2. It would be naive to state that the US is a classless society, but it would also be a gross overstatement to say that it’s anywhere near as class-conscious as England. There is a proud tradition of meritocracy in the US, which harks back to the days of huddled, squalid masses pouring off the Atlantic liners in search of a better life in a new world. In the US, aristocracy is a term loosely applied to old New England families, and Hollywood film stars. In Britain, aristocracy is real and to this day responsible for walling off vast swathes of land for personal gain. A land grab and power consolidation that has gone on for centuries. This deference to the landed gentry shows no sign of abating, even in the face of 20th century political progress. America’s anti-monarchical revolution of 1776 had its origins in English dissident, radical liberalism. It was then joined by a republican France to become a place where, if you were white and Northern European, the average person was thrust centre stage, and the inalienable right of kings tossed out. Suddenly, we were all kings in a savage land.
  3. Abundant sunlight that mottles a stunning geographical diversity. They used to rhapsodise about the sun never setting on the British empire, as the empire stretched across all time zones. Well, if it’s mizzle in Maine, you can bet Texas will be toasted by UV. If clouds reign over Kalamazoo, rest assured, winter sunlight will dazzle downtown Denver. Fog in Philly? Photons in ‘Frisco. You see the alliteration? Dazzling, isn’t it? Maybe, but it don’t dazzle like downtown Daytona. Who loves the sun? Not just the Velvet Underground.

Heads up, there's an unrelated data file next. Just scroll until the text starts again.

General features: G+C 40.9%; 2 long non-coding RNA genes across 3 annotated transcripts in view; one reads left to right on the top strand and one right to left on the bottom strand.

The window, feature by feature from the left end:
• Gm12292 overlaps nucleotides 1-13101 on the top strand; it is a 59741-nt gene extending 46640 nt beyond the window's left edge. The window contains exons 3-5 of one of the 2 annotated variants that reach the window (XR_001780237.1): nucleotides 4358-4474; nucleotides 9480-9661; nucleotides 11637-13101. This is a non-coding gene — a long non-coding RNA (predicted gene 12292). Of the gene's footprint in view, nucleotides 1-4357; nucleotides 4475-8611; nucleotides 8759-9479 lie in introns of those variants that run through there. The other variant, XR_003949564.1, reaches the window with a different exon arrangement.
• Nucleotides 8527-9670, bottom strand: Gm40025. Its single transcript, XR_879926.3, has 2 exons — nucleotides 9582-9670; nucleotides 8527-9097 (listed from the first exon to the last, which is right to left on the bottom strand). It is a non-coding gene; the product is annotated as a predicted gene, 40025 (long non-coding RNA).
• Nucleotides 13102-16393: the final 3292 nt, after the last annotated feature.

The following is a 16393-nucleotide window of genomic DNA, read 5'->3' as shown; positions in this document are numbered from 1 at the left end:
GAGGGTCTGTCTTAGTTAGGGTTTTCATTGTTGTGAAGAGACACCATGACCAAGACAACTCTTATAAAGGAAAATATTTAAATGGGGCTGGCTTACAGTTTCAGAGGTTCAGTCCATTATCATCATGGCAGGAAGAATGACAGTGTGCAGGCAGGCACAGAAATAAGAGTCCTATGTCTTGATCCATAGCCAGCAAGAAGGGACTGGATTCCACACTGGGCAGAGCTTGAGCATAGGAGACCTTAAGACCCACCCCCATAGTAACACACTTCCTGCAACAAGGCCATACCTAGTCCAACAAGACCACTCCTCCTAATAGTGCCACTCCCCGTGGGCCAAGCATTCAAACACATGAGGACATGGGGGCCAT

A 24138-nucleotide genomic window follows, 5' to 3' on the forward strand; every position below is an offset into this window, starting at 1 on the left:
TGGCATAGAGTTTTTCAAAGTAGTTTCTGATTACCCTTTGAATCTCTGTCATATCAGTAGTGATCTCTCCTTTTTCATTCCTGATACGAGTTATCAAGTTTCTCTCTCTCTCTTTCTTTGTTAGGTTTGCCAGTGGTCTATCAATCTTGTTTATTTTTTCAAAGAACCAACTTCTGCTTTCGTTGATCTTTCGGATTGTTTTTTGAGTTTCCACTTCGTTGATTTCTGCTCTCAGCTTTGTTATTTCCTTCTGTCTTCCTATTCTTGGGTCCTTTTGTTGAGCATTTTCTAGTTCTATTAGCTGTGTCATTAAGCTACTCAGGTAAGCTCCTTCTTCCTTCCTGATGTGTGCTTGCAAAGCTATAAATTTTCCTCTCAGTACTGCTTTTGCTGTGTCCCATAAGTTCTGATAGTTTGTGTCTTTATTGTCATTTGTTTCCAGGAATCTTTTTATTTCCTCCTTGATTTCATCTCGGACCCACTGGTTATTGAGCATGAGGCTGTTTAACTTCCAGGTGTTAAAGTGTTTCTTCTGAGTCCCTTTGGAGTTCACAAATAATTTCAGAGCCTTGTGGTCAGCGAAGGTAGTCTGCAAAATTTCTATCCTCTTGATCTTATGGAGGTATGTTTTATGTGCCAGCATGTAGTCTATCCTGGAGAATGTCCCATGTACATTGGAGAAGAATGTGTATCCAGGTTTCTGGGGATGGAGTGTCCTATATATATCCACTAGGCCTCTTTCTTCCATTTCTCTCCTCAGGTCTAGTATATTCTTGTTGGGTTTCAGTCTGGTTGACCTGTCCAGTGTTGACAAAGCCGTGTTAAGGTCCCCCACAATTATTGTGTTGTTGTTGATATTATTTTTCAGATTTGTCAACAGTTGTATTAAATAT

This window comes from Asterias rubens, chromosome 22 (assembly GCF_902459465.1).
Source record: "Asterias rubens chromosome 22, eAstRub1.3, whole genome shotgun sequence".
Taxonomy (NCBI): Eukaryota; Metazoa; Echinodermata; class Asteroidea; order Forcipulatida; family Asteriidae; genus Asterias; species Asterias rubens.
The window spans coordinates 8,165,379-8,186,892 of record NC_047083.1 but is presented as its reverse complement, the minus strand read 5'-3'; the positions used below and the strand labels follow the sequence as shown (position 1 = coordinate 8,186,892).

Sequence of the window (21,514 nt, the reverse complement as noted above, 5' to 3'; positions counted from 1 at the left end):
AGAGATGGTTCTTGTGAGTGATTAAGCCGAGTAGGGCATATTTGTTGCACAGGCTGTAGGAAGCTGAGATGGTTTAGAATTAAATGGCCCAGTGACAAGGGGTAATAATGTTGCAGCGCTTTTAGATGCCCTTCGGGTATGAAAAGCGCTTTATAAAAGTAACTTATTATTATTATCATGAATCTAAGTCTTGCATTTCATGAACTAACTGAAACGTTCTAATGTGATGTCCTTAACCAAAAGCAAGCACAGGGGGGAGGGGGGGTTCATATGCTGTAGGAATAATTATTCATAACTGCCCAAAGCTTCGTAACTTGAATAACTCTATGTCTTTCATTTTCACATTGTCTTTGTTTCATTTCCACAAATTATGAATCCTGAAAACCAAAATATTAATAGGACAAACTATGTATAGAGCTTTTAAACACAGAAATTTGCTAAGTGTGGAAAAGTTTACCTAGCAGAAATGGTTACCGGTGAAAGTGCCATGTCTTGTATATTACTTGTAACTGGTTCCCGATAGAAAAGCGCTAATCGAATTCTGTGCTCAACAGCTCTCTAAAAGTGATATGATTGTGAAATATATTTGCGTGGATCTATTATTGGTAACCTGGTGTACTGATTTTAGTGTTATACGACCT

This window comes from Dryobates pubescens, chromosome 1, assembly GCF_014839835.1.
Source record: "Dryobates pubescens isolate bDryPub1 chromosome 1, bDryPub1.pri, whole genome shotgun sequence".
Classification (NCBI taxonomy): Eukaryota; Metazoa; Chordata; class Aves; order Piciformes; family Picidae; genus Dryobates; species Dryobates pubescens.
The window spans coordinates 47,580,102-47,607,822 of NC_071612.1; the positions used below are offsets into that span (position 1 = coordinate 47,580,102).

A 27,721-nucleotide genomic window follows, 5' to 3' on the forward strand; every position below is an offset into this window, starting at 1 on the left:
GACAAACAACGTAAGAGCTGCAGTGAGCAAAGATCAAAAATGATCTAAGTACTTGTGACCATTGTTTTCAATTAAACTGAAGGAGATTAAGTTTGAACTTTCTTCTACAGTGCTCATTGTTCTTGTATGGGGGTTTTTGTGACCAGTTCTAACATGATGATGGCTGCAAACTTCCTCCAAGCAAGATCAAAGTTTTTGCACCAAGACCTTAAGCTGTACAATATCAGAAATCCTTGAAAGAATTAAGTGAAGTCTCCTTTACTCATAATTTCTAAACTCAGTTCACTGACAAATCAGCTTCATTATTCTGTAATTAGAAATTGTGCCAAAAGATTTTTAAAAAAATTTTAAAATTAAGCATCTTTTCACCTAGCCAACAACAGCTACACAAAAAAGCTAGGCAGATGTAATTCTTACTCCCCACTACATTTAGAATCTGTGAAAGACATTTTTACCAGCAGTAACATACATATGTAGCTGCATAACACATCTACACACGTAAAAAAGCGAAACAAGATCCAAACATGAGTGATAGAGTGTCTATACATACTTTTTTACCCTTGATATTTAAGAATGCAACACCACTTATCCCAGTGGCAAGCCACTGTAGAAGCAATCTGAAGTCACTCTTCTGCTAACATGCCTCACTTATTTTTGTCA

4. On the Road right through American popular culture. The tradition of hitting the road, Jack, and not coming back no more, is enshrined not only in American literary culture, but in real life, too. I have a friend from New Jersey. One day, he decided to follow his doctor sister to Las Vegas, a mere 2,000 miles away. Hopped into a car, and headed west. Stopped here and there along the way, but kept going. Within a week he had gone from icy winter to a hot desert where he picked up work as a wilderness guide, in no time. Americans, unlike Brexit Brits, have choices. And believe me, many – through restlessness or desperation – pack up their bindlestiffs and seek emigration within their own nation. They can quit some insufferable place and start again somewhere utterly different, which really just nourishes the soul, and keeps that wonderful literary tradition going strong (see the award-winner Nomadland for a case in point).
  5. Wilderness. Unashamedly, I keep coming back to it. America’s untouched places, which I have seen in the flesh, and continue to see shining in my mind’s eye, are truly a thing of wonder. The Pacific Crest Trail alone runs for 2,650 miles from an iconic bridge on the Washington/British Columbia border, to the Mexican border. The trail bisects some of the greatest wilderness on Earth. Americans, seeking spiritual solutions for materialist problems, set out on the trail. 5 months later they emerge changed forever and for the better, having read the signs that nature put before them. Meanwhile, where do we Brits go for a spot of soul-washing? Wherever it is, we can be sure of encountering signs of a different kind along the way: Private/No Entry/Keep Out/No Trespassing….you get the idea. Envy might be a deadly sin, but nowhere near as deadly as that old assassin, ignorance.

Too Good To Be True